Kevin Sites in the Hot Zone - A Web exclusive From Yahoo! News

Declaration of Principles

Kevin Sites in the Hot Zone is news reporting for the new millennium - a nexus of backpack journalism, narrative story-telling techniques, and the Internet, designed to reach a global audience hungry for information.

Our Mission and Goals
To cover every armed conflict* in the world within one year, and in doing so to provide a clear idea of the combatants, victims, causes, and costs of each of these struggles - and their global impact. With honest, thoughtful reporting we'll strive to establish Kevin Sites in the Hot Zone as a forum for information and involvement. Users will not only learn about the scope of world conflict, but will find ways to be part of the solutions- through dialogue, debate, and avenues for action.

Veteran war correspondent Kevin Sites will travel solo to these conflict zones, aided by a U.S.-based "mission control" team: Producer Robert Padavick (NBC News, CNN) and Researcher Lisa Liu (Radio Free Asia, International Medical Corps).

Using the latest technology, including high-definition digital cameras and satellite modems, Kevin will deliver stories via a five-fingered multimedia platform of text, photography, video, audio, and interactive chat - all available on one website (http://hotzone.yahoo.com).

As Yahoo!'s first news correspondent, Sites will spend the next year covering every major global conflict for Kevin Sites in the Hot Zone on Yahoo! News. These areas of conflict are typically left uncovered or under-reported by mainstream news organizations. The goal of this project is to bring these important stories to Yahoo!'s global audience of nearly 400 million users.

In November 2004, Sites became a flashpoint of controversy for one of the biggest stories of the current Iraqi war, when as an NBC News correspondent he videotaped a U.S. Marine shooting a wounded Iraqi insurgent in a Fallujah mosque. After the video's airing, Sites was both praised as a journalist willing to reveal the harsh realities of war - and vilified as a traitor to both the Marine unit in which he was embedded and to his country.

Sites' controversial and award-winning war blog, www.kevinsites.net, was one of the first to combine text, digital images, and audio to provide readers with an intimate, behind-the-lines look at the war in Iraq and how it was being covered.

In 2004, Sites was honored with the Payne Award for ethics in journalism for both his television and Web coverage of the mosque shooting. He was also recently nominated for a national Emmy Award for the same story. Wired magazine named Sites as the recipient of their RAVE Award - the first ever for blogging.

As a CNN correspondent, Sites and his team were captured by Saddam Hussein's Fedayeen militia while attempting to be the first western journalists to reach Tikrit during the initial invasion of Iraq. They were threatened with death - until their brave Kurdish translator negotiated their release after a day in captivity.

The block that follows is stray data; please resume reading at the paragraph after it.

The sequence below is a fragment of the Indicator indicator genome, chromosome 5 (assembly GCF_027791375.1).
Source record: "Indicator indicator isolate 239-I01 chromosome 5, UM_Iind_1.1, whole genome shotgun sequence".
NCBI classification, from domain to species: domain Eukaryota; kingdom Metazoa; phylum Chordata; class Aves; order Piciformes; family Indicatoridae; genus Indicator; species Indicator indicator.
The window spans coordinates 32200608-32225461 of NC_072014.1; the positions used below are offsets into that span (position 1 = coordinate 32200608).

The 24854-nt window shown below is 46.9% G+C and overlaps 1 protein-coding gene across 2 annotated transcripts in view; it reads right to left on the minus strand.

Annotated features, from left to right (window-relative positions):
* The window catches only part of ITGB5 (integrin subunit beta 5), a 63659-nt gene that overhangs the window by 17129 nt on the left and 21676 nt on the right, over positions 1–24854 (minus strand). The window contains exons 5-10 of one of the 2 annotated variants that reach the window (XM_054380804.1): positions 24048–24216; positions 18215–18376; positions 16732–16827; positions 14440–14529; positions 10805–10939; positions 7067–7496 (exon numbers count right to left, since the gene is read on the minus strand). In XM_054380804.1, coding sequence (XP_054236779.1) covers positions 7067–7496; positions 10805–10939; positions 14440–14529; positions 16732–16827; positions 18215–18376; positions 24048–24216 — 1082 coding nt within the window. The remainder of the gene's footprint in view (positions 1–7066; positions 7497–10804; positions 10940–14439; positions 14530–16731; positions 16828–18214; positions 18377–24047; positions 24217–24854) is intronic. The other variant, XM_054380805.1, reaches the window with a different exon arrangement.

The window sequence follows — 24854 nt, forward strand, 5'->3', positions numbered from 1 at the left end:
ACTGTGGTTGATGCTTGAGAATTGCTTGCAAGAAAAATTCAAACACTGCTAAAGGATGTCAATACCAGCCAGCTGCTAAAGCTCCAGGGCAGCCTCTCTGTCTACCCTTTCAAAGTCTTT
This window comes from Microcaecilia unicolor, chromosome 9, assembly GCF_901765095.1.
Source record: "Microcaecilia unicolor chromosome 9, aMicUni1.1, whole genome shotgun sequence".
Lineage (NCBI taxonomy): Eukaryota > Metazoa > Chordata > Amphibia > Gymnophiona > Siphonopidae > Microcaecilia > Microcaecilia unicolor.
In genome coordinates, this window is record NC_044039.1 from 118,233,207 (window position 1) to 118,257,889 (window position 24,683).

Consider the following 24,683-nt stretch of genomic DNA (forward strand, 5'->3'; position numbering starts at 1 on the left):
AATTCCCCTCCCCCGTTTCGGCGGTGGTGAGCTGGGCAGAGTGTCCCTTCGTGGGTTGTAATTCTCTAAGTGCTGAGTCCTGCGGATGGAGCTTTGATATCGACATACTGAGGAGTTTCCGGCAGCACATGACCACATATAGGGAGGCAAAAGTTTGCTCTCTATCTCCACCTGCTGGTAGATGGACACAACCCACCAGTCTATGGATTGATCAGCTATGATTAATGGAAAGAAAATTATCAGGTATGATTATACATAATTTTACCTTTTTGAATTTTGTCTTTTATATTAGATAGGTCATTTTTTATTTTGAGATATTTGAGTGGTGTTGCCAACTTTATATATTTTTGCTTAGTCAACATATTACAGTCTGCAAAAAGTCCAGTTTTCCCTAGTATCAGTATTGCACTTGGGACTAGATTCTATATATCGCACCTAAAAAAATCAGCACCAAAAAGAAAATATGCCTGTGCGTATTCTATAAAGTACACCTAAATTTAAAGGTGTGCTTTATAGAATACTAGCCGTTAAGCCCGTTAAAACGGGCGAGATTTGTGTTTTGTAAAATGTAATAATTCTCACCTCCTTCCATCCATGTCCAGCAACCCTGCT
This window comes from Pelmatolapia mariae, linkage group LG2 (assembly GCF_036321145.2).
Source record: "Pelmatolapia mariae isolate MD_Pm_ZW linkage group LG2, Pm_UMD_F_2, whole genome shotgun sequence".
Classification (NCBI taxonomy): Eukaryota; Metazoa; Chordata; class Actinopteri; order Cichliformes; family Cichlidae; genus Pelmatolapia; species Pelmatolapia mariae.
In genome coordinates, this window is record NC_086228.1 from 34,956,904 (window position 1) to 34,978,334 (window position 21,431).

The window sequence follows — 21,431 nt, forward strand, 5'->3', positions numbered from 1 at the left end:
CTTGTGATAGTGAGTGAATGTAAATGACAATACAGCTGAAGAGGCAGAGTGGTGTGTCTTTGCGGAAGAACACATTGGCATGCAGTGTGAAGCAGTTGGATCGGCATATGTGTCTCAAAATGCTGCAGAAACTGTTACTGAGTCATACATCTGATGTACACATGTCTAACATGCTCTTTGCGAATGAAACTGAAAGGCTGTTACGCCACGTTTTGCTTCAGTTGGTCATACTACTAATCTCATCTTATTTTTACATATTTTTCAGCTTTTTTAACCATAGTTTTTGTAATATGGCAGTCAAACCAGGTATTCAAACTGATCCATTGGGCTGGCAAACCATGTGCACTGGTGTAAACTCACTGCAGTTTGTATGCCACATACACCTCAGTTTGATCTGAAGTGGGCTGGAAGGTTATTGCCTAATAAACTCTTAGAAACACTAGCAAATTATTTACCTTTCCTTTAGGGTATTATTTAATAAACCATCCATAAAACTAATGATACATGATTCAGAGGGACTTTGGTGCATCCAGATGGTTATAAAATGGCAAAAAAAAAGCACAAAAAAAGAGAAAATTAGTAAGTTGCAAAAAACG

He also spent nearly sixth months in Afghanistan, covering the Northern and Eastern Alliance forces before and after the fall of the Taliban. He shot some of the earliest video of ground combat there, including the first American casualty - a journalist wounded during a Taliban mortar attack.

Sites has made several trips to Colombia, covering U.S. anti-drug efforts, including coca-spraying operations and the training of the Colombian government's Jungle Commandos. Sites also reported from ground zero in Banda Aceh, Indonesia, in the aftermath of the recent Southeast Asia tsunami.

As a producer for NBC News, he received an Edward R. Murrow Award for coverage of the Kosovo war and was nominated for a national Emmy Award for contributions to a series on landmines.

During a two-year sabbatical, he served as broadcast lecturer at California Polytechnic State University in San Luis Obispo and was named Distinguished Lecturer by the California Faculty Association. While there, he initiated a joint research project with Xybernaut Inc. to modify wearable computers for solo digital reporting.

He has worked in local, cable and network news, including ABC's "This Week with David Brinkley." Additionally, he has published numerous articles in newspapers and magazines, including Popular Science, BlackBook, and The New Times. Sites has a master's degree from the Medill School of Journalism at Northwestern University.

When not on assignment in a Hot Zone, Sites, a native of Geneva, Ohio, makes his home in Southern California.

"We strongly believe, as stated in the preamble of this code, "that public enlightenment is the forerunner of justice and the foundation of democracy."

Kevin Sites in the Hot Zone From Yahoo! News


Post a Comment

Links to this post:

Create a Link

<< Home